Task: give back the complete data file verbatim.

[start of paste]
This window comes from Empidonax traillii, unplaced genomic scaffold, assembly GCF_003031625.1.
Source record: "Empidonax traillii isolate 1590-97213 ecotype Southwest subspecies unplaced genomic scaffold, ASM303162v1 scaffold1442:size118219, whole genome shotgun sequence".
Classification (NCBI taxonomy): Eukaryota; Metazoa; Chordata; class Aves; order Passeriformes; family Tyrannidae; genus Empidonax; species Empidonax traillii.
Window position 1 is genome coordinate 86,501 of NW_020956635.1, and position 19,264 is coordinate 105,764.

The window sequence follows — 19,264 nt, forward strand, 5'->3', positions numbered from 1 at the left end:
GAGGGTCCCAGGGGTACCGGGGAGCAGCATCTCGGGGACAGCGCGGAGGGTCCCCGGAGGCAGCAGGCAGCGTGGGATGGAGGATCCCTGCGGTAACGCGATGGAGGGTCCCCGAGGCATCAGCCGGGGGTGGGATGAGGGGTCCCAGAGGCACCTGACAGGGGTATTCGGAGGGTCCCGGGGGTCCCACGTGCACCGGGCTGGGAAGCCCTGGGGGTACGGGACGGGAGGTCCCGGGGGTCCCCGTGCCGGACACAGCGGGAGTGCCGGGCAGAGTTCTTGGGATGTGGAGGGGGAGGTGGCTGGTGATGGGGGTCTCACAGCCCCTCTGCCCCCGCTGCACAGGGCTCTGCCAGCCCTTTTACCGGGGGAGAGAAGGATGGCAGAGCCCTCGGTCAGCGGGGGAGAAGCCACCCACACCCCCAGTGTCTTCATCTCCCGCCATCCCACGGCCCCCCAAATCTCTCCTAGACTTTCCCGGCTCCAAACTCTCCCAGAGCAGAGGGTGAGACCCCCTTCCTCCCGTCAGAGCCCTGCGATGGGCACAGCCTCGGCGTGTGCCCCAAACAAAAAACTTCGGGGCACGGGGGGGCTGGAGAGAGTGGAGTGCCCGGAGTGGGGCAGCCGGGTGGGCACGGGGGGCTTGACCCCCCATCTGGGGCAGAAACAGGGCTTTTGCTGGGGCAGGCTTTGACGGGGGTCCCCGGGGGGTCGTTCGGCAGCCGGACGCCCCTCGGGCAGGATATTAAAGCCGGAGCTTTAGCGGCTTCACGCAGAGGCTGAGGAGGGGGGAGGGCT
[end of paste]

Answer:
This window comes from Empidonax traillii, unplaced genomic scaffold, assembly GCF_003031625.1.
Source record: "Empidonax traillii isolate 1590-97213 ecotype Southwest subspecies unplaced genomic scaffold, ASM303162v1 scaffold1442:size118219, whole genome shotgun sequence".
Classification (NCBI taxonomy): Eukaryota; Metazoa; Chordata; class Aves; order Passeriformes; family Tyrannidae; genus Empidonax; species Empidonax traillii.
Window position 1 is genome coordinate 86,501 of NW_020956635.1, and position 19,264 is coordinate 105,764.

The window sequence follows — 19,264 nt, forward strand, 5'->3', positions numbered from 1 at the left end:
GAGGGTCCCAGGGGTACCGGGGAGCAGCATCTCGGGGACAGCGCGGAGGGTCCCCGGAGGCAGCAGGCAGCGTGGGATGGAGGATCCCTGCGGTAACGCGATGGAGGGTCCCCGAGGCATCAGCCGGGGGTGGGATGAGGGGTCCCAGAGGCACCTGACAGGGGTATTCGGAGGGTCCCGGGGGTCCCACGTGCACCGGGCTGGGAAGCCCTGGGGGTACGGGACGGGAGGTCCCGGGGGTCCCCGTGCCGGACACAGCGGGAGTGCCGGGCAGAGTTCTTGGGATGTGGAGGGGGAGGTGGCTGGTGATGGGGGTCTCACAGCCCCTCTGCCCCCGCTGCACAGGGCTCTGCCAGCCCTTTTACCGGGGGAGAGAAGGATGGCAGAGCCCTCGGTCAGCGGGGGAGAAGCCACCCACACCCCCAGTGTCTTCATCTCCCGCCATCCCACGGCCCCCCAAATCTCTCCTAGACTTTCCCGGCTCCAAACTCTCCCAGAGCAGAGGGTGAGACCCCCTTCCTCCCGTCAGAGCCCTGCGATGGGCACAGCCTCGGCGTGTGCCCCAAACAAAAAACTTCGGGGCACGGGGGGGCTGGAGAGAGTGGAGTGCCCGGAGTGGGGCAGCCGGGTGGGCACGGGGGGCTTGACCCCCCATCTGGGGCAGAAACAGGGCTTTTGCTGGGGCAGGCTTTGACGGGGGTCCCCGGGGGGTCGTTCGGCAGCCGGACGCCCCTCGGGCAGGATATTAAAGCCGGAGCTTTAGCGGCTTCACGCAGAGGCTGAGGAGGGGGGAGGGCT